5:05 Mom prepares a young pigeon and a small rodent. Tail to us, one eyass visible at edge of nest, Mom leans in and and makes tearing motions, feeding.

5:15 Visible eyass gets some.

5:27 Visible eyass goes to edge of nest, defecates. Mom continues feeding in several directions.

5:54 Mom snaps at big fly with beak.

6:37 Divine Male discovered on Gabriel, facing south.

6:56 11 screaming crows fly from the NW into Morningside Park.

7:15 Divine Mom off nest and to N. Divine Dad continues to perch on Gabriel.

7:18 The wind is up and the temp has fallen. My daughter Samantha is cold. We decide to go home. In the meantime, the peacocks are mentioned so we'll have to walk past the Cathedral Grounds to see if they are around on our way. We are lured onto the Grounds by peacock thoughts.

7:35 Around the back of the Cathedral from the south, we catch sight of Gabriel again, and Divine Dad is still there. We unpack the scope. We watch DD.

7:47 Divine Dad takes off. Lost in trees. We start to walk back to the gate. And what do we see...A PEACOCK. A blue one. Mr. Peacock begins to draw a small crowd. Suddenly the albinistic Ms. Peahen appears and we follow her around a corner. She disappears. And thus begins another saga for another day.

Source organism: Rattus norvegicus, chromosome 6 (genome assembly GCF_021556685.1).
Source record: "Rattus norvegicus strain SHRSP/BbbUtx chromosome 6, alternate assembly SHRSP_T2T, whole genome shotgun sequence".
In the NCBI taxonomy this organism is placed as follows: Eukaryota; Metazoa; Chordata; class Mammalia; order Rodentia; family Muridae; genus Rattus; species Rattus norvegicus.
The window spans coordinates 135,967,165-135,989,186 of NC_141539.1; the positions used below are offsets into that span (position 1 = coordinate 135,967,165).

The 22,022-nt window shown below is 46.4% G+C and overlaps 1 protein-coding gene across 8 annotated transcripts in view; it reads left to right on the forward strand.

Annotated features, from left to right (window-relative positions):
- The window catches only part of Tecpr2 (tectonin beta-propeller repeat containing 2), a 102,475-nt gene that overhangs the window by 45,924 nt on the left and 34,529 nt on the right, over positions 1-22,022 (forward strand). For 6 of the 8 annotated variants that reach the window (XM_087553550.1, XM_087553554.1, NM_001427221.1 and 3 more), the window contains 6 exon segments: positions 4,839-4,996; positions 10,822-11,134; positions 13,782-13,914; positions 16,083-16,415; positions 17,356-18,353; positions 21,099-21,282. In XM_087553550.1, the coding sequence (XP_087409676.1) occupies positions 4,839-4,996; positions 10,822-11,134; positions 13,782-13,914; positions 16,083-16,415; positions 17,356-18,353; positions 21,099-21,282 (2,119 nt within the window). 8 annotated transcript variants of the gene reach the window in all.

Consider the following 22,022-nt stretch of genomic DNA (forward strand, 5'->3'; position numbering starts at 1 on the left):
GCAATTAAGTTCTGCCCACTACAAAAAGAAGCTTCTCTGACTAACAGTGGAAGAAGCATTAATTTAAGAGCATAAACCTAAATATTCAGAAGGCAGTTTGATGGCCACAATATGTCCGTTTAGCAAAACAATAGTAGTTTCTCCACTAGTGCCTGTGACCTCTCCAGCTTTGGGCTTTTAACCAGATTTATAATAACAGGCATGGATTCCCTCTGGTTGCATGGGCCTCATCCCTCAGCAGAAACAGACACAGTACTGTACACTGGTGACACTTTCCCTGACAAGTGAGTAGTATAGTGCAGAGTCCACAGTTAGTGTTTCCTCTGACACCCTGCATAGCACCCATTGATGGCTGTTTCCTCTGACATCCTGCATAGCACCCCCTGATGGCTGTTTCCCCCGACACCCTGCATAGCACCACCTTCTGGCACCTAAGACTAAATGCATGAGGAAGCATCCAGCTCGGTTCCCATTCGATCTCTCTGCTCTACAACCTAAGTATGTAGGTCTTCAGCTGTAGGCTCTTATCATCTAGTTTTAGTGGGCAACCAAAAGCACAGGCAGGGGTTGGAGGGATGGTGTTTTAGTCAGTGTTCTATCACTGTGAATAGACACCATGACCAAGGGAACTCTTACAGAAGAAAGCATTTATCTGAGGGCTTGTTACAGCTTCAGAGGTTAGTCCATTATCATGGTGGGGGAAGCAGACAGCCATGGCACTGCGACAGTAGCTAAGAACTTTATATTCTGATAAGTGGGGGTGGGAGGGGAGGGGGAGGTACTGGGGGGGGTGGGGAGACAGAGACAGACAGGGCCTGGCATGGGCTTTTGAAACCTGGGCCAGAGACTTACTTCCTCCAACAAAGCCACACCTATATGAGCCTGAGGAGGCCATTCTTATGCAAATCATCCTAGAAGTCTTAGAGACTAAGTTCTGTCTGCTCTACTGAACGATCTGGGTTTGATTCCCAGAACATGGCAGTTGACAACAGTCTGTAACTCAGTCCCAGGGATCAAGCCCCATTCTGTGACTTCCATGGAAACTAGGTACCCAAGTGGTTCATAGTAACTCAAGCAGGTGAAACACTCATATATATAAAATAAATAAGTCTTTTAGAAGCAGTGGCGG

Back to the Divine Red-tail Family.

Divine Mom places prey behind Elder who has
already eaten.

Divine Mom tears small bites.

Elder changes position.

As Elder has pushed in, she gets a bite, in between many bites
for Youngest who is far behind pillar. Don't be confused by the
hump in the pillar. Look for the little beak coming from behind it.
(Yes, I know it is fuzzy. It is
documentation...not art.)

Angels are known for their androgeny, right?
And this one shows both "sides" distinctly.
Here with Divine Dad checking it out, the feminine.
In the final photo today, see the masculine side.

Note fluffy hatchling feathers giving way to
fledgling feathers and that Pale Male gold genetic

Divine Dad on Gabriel, the masculine side.

Amazing, yes? That's ART!